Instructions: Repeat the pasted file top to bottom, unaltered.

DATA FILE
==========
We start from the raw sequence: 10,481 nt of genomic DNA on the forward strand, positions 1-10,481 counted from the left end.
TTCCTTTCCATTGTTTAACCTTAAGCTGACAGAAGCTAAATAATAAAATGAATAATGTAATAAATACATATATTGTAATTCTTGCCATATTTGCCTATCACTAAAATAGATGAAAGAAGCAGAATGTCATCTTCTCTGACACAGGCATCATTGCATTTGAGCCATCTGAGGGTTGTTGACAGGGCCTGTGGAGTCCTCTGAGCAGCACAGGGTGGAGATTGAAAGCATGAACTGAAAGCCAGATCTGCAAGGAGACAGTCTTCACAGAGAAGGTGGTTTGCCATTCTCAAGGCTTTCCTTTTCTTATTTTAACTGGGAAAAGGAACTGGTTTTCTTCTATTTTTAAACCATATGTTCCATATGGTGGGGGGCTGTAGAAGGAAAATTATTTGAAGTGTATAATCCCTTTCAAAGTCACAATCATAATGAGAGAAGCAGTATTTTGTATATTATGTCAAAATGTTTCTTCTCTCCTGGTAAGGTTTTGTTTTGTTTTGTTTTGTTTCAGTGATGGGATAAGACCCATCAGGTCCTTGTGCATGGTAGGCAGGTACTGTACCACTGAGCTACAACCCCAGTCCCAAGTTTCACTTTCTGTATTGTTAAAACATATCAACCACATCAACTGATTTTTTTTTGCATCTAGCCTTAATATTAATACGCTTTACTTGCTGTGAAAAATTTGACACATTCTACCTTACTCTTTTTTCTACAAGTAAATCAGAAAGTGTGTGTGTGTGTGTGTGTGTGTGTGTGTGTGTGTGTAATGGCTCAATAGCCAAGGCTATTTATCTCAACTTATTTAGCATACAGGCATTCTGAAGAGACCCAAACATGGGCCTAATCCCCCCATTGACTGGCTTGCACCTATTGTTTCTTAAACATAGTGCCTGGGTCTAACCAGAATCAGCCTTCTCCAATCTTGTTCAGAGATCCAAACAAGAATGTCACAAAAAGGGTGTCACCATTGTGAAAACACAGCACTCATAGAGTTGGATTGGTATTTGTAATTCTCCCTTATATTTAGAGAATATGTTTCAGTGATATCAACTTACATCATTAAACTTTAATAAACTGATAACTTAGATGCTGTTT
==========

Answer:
We start from the raw sequence: 10,481 nt of genomic DNA on the forward strand, positions 1-10,481 counted from the left end.
TTCCTTTCCATTGTTTAACCTTAAGCTGACAGAAGCTAAATAATAAAATGAATAATGTAATAAATACATATATTGTAATTCTTGCCATATTTGCCTATCACTAAAATAGATGAAAGAAGCAGAATGTCATCTTCTCTGACACAGGCATCATTGCATTTGAGCCATCTGAGGGTTGTTGACAGGGCCTGTGGAGTCCTCTGAGCAGCACAGGGTGGAGATTGAAAGCATGAACTGAAAGCCAGATCTGCAAGGAGACAGTCTTCACAGAGAAGGTGGTTTGCCATTCTCAAGGCTTTCCTTTTCTTATTTTAACTGGGAAAAGGAACTGGTTTTCTTCTATTTTTAAACCATATGTTCCATATGGTGGGGGGCTGTAGAAGGAAAATTATTTGAAGTGTATAATCCCTTTCAAAGTCACAATCATAATGAGAGAAGCAGTATTTTGTATATTATGTCAAAATGTTTCTTCTCTCCTGGTAAGGTTTTGTTTTGTTTTGTTTTGTTTCAGTGATGGGATAAGACCCATCAGGTCCTTGTGCATGGTAGGCAGGTACTGTACCACTGAGCTACAACCCCAGTCCCAAGTTTCACTTTCTGTATTGTTAAAACATATCAACCACATCAACTGATTTTTTTTTGCATCTAGCCTTAATATTAATACGCTTTACTTGCTGTGAAAAATTTGACACATTCTACCTTACTCTTTTTTCTACAAGTAAATCAGAAAGTGTGTGTGTGTGTGTGTGTGTGTGTGTGTGTGTGTGTAATGGCTCAATAGCCAAGGCTATTTATCTCAACTTATTTAGCATACAGGCATTCTGAAGAGACCCAAACATGGGCCTAATCCCCCCATTGACTGGCTTGCACCTATTGTTTCTTAAACATAGTGCCTGGGTCTAACCAGAATCAGCCTTCTCCAATCTTGTTCAGAGATCCAAACAAGAATGTCACAAAAAGGGTGTCACCATTGTGAAAACACAGCACTCATAGAGTTGGATTGGTATTTGTAATTCTCCCTTATATTTAGAGAATATGTTTCAGTGATATCAACTTACATCATTAAACTTTAATAAACTGATAACTTAGATGCTGTTT